One nice thing about a big loop in a river… It doesn’t take much driving to set up the shuttle to float it. Saves a lot of time.
On Sunday, we left Emily’s car at the ramp at Four Locks, then loaded up the boats and headed over to McCoy’s Ferry. It’s a short trip, but we passed through tunnels under two canal aqueducts and a really high train trestle to get there. The ramp at McCoy’s Ferry isn’t in great shape, but we got loaded and launched without too much trouble.
Our trip would be just 5 miles, essentially the whole loop in the river, but all of it in the slow, deeper water backed up by the dam. A pleasant casual ride, rowing just enough to keep moving.
The C&O Canal cuts overland from McCoy’s Ferry to Four Locks, bypassing this 5 mile loop in the Potomac. The knob of land it crosses, Prather’s Neck, is 1 mile wide. It’s pretty – Emily and I drove down a very rough old road to the end of it – and pretty hilly. Steep cliffs rise from the water along parts of the Maryland shore.
Though it looks like the canal engineers took advantage of a natural swale across the neck, possibly an ancient river bed of the Potomac, they still had to excavate a lot of earth to make the cut, plus build the four locks of Four Locks to raise the canal another 33 feet to get across it.
Seems like a lot of extra work to dig and maintain a deep canal, and all those locks, just to save four miles of floating at river level. Figure how long it would take to enter each lock, wait for it to fill, open the gate, float to the next lock, wait for it to fill, etc. Do that four times. And go a mile. Yup, you could float those four extra miles at river level at a mule’s pace in less time, or very near it. The dam downstream even makes it a trip in slack water both directions. Maybe I’m missing something, but seems to make no sense.
It was a really pleasant trip. Chilly in the morning, with a little mist still hanging on the water. By mid-day the sun was out and warm.
Emily often stopped to pick up trash along the way (she does this everywhere she goes) pulling a fire extinguisher out of the weeds, a bullet hole in it. It stayed strapped to her kayak for most of the day.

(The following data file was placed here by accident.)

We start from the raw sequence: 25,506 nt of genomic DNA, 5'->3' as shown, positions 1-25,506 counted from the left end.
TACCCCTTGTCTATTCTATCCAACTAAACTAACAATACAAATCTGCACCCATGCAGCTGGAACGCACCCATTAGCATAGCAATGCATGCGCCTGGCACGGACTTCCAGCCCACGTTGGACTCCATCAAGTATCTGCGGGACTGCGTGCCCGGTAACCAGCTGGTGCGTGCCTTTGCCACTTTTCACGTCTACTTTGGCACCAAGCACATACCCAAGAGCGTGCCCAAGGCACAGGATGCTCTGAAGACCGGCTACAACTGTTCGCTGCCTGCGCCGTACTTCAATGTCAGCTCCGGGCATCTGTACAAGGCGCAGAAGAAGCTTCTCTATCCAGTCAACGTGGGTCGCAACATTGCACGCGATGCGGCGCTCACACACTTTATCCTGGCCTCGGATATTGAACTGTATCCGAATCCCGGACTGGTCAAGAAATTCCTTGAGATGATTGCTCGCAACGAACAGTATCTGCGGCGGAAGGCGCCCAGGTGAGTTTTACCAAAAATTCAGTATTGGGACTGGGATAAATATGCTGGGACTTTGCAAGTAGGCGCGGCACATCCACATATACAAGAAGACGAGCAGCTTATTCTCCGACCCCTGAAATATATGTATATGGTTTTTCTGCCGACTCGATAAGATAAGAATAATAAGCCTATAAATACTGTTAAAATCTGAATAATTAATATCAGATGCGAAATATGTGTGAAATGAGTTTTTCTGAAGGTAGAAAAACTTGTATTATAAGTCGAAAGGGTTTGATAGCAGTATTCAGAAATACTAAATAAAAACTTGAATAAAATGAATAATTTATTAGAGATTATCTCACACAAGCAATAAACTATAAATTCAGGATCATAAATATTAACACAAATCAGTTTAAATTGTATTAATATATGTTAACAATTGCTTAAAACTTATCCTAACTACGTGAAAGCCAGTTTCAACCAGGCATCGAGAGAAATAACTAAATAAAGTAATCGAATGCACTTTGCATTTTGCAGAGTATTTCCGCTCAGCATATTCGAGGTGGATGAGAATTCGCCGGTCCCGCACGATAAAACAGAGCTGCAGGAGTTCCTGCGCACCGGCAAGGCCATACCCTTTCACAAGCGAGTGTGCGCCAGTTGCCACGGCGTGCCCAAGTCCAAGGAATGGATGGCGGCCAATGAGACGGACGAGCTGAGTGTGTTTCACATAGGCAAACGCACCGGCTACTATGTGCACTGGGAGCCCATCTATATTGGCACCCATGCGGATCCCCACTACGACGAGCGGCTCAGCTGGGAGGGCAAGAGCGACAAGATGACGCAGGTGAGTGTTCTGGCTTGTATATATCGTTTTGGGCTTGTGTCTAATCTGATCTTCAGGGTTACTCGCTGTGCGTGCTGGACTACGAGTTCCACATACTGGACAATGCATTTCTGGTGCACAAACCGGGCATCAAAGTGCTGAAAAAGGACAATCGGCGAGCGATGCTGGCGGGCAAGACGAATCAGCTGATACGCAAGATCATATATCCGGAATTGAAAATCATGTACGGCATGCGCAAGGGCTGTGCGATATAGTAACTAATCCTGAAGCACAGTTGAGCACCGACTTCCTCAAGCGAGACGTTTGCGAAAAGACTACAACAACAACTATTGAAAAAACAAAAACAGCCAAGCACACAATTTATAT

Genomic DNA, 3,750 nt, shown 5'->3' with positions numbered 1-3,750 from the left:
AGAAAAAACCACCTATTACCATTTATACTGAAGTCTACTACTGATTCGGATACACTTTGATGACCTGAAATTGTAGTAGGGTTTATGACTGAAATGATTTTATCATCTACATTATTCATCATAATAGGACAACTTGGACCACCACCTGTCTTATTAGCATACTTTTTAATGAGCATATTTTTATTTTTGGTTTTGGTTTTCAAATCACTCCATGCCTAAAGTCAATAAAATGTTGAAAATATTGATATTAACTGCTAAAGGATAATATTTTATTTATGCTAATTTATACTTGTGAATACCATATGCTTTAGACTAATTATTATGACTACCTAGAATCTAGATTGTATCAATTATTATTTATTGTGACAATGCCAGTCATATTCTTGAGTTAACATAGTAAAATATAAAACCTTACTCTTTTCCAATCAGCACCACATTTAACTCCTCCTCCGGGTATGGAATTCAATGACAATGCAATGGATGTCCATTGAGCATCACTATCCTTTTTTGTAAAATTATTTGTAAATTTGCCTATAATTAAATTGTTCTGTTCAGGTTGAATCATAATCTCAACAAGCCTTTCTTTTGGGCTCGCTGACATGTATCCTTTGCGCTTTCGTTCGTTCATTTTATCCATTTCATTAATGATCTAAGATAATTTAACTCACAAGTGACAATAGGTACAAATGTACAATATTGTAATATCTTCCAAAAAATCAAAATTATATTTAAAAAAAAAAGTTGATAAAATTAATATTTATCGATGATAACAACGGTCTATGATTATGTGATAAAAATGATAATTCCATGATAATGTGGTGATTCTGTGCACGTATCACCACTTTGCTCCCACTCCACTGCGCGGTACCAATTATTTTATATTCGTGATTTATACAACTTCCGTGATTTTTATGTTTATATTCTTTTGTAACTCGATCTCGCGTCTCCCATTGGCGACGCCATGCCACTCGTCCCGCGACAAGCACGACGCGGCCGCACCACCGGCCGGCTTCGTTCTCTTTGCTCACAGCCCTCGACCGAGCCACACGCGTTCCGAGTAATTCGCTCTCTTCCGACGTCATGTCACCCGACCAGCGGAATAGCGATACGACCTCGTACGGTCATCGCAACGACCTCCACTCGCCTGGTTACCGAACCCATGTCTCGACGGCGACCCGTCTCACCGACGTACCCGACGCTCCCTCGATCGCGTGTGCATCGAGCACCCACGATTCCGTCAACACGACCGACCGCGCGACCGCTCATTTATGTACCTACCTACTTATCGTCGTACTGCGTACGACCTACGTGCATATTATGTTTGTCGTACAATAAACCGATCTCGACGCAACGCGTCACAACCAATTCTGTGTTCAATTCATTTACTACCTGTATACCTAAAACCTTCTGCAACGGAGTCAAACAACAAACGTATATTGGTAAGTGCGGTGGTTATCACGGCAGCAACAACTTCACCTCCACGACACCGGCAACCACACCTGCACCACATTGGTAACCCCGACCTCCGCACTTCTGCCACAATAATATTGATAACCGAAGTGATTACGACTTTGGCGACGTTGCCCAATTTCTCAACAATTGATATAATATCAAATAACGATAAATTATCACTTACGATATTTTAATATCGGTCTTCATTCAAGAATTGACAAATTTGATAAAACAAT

We saw a lot of wildlife for a relatively short trip, all along the left bank – which, including Prather’s Neck, is National Park and wildlife preserve. Herons, Kingfishers, some ducks, turtles, deer, wild turkeys, and heard things we couldn’t see.
The highlight, though, was a wild mink. I’ve never seen one before. He was bounding over the rocks along the north shore, fishing probably. I didn’t know they ate fish. Very cool. I was about 50 feet away, but I managed to grab some shaky footage before he disappeared. That, and some highlights from the rest of the trip are in the video here:
On thing that really hit home was how badly people manage land when left to our own devices. The north shore, the Maryland side, the side with the C&O Canal and National Park along the whole route, has been left in it’s natural state. The forest comes right down to the water, with tall trees growing right up from the shore. Even where the river turns, and the full force of the river is brought to bear upon it, the banks are stable with no erosion.
But, on the south shore, the West Virginia side, it’s all private land. A few campgrounds and large parcels now and then, but mostly it’s been cut up into small lots. People have lined that shore with cabins and trailers to get near the water. To “improve” the view, they cut down all the trees and clear the banks. Now the banks, and their lots, are all eroding away rapidly. In order to keep them from disappearing altogether, they’ve collectively spent 100’s of thousands of dollars armoring the shore with stone riprap. More money has to be spent to maintain it after every flood. If one landowner slacks up, it puts them all in peril. That shore is now mostly barren and ugly, losing a battle just to keep it in place. If they’d just left what was already there, and built their cabins and parked their campers among the trees, everything would not only look better, but would be more stable without having to spend a dime on keeping it that way.
We saw evidence of this the entire trip. On the left: beautiful forests, all sorts of wildlife, a healthy shoreline. On the right, eroding grass lawns, banks cut away and collapsing, the forest cut back 100 feet, some cabins flood damaged and in disrepair, at best a stone rubbled and weedy shoreline.
Needless to say, we stayed left, and spent most of our time looking that direction. Bandit didn’t seem to mind either way, and he didn’t work too hard, either.